A serial bond is a bond issue that is structured so that a portion of the outstanding bonds mature at regular intervals until all of the bonds have matured. Because the bonds mature gradually over a period of years, these bonds are used to finance projects that provide a consistent income stream for bond repayment. The entire bond issue is sold to the public on the same date, and the maturity dates are stated in the offering documents.
Breaking Down Serial Bond
If an issuer reduces the dollar amount of bonds outstanding, it reduces the risk that the issuer misses a principal repayment or interest payment and defaults on the bond issue. While a serial bond issue requires the issuer to repay specific bondholders on a stated date, other bond issues are structured with a sinking fund.
The Differences Between Sinking Funds and Serial Bond Issues
In a sinking fund, the issuer makes periodic payment to the bond issue's trustee, and the trustee purchases bonds in the open market and retires the bonds. The trustee represents the interests of the bondholders and must use the sinking fund payments to buy bonds and retire them. Instead of retiring bonds according to a specific schedule, the trustee purchases bond from any bondholder who is willing to sell his holdings. Both sinking funds and serial bond issues reduce the total dollar amount of bonds outstanding over time.
Factoring in Municipal Revenue Bonds
A serial bond structure is a common strategy for municipal revenue bonds because these bonds are issued for fee-generating projects built by states and cities. Assume, for example, that a city builds a sports stadium that is funded with parking fees, stadium concession income, and lease income. If the bond issuer believes that the facility can generate income consistently each year, it can structure the bond for serial maturity dates. As the total amount of bonds outstanding decreases, the future risk on the bond issue defaulting also declines.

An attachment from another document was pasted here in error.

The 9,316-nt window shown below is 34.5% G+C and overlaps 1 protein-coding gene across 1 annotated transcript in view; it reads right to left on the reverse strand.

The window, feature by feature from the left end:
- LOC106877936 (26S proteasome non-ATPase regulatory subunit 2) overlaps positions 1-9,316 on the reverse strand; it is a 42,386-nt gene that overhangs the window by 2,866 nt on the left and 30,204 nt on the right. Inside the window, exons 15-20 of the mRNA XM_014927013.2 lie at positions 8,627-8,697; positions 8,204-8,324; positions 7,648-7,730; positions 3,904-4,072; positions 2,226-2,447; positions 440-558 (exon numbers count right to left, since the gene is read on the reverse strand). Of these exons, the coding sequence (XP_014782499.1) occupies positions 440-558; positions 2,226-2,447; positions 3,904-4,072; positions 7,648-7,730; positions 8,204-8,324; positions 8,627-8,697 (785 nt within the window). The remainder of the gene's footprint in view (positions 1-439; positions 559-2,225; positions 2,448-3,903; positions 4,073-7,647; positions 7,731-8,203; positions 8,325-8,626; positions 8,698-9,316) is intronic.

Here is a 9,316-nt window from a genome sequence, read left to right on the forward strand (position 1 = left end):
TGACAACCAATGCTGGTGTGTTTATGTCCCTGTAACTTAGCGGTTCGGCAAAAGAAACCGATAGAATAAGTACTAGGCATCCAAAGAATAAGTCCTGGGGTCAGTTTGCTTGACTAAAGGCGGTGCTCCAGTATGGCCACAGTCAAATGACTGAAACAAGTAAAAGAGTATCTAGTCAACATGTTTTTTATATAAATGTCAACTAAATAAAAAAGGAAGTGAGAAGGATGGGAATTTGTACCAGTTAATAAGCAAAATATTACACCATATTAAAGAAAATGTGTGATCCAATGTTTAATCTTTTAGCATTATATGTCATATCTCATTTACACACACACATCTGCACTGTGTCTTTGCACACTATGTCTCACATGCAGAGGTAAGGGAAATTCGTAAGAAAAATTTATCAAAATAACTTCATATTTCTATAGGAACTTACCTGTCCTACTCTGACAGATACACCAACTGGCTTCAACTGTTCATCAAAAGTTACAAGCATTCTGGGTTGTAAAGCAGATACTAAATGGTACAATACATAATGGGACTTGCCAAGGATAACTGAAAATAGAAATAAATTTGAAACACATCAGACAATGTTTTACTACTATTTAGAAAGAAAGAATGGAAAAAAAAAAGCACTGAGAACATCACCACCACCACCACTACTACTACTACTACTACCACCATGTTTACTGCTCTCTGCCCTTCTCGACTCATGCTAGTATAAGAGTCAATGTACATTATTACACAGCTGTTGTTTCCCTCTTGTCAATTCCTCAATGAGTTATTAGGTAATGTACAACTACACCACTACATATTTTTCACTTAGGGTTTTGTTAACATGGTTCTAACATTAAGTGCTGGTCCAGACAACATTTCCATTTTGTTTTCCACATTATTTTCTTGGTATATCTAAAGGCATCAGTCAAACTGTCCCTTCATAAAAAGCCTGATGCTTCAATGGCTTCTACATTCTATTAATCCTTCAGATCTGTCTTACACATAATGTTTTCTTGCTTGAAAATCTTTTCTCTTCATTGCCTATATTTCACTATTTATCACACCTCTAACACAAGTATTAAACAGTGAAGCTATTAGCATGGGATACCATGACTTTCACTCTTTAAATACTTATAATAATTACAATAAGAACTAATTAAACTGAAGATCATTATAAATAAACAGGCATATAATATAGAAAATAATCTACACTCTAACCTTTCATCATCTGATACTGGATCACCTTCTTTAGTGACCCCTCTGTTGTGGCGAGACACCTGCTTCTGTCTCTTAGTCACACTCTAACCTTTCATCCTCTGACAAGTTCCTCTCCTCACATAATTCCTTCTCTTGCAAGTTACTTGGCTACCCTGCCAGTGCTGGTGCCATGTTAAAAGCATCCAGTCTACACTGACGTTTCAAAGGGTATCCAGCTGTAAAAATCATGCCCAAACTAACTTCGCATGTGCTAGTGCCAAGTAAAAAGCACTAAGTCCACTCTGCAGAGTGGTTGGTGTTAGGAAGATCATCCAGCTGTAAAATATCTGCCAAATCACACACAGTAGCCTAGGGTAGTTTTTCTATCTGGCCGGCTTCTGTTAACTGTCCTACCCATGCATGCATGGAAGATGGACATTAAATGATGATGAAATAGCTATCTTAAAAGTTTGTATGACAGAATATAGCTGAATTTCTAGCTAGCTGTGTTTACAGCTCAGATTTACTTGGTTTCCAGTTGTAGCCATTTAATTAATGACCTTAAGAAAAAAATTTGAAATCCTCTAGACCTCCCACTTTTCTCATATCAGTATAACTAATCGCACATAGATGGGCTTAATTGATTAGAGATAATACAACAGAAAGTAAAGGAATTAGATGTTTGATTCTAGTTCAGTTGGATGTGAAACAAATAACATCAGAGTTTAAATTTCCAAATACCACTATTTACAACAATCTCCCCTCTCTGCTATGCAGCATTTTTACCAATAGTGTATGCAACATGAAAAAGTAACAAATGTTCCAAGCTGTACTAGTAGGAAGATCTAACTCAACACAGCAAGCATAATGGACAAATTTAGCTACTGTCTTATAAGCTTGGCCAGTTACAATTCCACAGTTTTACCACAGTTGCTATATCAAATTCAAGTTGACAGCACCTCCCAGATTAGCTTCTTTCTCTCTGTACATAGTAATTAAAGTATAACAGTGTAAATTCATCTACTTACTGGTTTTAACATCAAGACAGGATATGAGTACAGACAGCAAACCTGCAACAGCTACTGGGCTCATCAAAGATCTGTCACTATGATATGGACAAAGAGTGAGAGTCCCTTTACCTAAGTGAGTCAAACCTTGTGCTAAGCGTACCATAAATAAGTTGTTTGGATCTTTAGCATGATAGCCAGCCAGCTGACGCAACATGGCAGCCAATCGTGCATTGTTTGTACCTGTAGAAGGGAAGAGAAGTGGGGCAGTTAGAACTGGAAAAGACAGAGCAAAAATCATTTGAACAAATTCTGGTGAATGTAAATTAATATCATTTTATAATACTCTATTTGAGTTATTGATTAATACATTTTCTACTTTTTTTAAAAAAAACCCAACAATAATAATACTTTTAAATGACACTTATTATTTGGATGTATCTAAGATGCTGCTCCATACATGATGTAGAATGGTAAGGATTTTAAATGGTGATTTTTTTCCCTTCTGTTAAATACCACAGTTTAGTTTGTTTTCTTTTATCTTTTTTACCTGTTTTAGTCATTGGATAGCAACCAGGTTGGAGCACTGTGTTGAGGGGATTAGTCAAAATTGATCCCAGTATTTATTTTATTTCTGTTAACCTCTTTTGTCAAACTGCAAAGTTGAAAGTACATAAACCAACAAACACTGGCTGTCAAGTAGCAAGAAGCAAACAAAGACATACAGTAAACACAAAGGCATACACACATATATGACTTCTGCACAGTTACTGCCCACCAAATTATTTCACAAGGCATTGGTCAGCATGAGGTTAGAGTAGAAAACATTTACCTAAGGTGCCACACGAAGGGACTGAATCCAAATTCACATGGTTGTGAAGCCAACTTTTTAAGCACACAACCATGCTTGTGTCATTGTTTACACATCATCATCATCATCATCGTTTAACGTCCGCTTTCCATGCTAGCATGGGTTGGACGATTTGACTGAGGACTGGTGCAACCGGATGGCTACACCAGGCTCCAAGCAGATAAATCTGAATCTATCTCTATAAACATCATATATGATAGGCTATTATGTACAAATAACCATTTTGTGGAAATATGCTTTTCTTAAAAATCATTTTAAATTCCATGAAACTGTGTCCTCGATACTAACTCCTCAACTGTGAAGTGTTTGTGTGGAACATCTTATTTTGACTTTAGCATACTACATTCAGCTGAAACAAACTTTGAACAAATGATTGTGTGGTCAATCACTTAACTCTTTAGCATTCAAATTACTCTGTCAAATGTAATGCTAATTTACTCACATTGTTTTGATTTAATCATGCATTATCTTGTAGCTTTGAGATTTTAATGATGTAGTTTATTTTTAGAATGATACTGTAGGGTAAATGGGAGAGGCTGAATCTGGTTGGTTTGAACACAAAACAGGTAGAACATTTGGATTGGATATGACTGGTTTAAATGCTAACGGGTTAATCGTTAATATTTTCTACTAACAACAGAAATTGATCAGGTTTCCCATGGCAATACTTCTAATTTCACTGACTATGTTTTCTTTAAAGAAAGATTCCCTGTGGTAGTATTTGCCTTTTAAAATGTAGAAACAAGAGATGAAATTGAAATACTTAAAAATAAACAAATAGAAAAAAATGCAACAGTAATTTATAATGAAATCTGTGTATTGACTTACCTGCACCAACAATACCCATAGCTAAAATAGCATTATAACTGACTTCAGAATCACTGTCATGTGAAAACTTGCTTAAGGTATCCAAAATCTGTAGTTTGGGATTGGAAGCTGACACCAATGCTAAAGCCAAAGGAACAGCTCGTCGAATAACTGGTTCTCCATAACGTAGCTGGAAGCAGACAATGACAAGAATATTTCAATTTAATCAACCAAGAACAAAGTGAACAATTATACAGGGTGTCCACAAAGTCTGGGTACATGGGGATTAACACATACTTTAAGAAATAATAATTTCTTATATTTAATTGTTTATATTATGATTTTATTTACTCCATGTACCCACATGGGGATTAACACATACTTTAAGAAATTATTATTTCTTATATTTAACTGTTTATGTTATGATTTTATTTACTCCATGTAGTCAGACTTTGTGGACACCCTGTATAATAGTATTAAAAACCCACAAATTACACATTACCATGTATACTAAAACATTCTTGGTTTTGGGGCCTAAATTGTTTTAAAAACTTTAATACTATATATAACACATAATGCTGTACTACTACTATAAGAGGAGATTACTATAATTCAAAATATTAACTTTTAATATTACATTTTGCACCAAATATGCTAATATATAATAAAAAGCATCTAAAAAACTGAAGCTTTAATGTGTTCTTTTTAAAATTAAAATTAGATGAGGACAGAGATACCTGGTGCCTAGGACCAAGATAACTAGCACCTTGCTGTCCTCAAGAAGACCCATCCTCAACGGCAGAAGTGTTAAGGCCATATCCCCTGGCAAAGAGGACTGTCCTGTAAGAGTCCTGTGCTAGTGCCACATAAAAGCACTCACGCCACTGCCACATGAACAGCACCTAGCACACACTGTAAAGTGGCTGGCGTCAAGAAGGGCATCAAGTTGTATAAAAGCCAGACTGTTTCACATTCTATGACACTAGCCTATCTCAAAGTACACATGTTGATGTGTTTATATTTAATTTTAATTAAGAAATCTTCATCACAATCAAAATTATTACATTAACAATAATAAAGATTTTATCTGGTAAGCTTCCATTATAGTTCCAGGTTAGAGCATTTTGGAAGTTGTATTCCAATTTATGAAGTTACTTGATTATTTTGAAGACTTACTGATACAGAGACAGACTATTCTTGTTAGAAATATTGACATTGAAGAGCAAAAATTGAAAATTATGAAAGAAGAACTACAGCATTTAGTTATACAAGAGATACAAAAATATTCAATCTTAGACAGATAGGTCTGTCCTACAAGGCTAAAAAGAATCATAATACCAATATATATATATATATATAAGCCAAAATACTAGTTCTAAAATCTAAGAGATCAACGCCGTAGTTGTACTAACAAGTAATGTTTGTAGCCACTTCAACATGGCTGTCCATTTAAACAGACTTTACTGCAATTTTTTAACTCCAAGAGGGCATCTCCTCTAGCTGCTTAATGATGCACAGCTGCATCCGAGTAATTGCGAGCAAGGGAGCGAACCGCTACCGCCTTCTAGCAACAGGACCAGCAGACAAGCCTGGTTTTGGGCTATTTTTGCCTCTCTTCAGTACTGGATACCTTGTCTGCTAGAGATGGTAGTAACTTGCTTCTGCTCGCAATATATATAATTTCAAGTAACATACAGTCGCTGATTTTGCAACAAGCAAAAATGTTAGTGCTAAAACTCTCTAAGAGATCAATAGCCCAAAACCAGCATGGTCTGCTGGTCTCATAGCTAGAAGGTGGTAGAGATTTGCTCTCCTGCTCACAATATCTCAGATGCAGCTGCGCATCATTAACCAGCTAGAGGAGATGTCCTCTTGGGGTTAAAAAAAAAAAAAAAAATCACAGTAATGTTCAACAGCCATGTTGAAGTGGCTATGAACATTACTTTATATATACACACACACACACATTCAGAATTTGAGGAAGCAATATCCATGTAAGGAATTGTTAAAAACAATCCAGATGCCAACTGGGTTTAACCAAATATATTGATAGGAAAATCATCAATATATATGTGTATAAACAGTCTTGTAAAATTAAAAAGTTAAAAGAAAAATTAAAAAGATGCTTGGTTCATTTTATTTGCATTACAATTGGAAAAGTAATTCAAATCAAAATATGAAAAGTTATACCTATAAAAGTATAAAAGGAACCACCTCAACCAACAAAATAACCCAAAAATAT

Examples of Bond Rating Companies
Standard & Poor’s and Moody’s Investor Services both provide bond ratings that assess the ability of a bond issuer to repay principal and interest payments on time. A bond issue with a sinking fund or a serial maturity has more creditworthiness than a bond issue that matures entirely on one maturity date. If, for example, a serial bond for a $10 million stadium bond misses bond interest payments 15 years after the issue date, a certain dollar amount of bonds are already paid off before year 15. Because fewer bonds are outstanding, the issuer may be able to recover financially and pay the interest payments that were missed.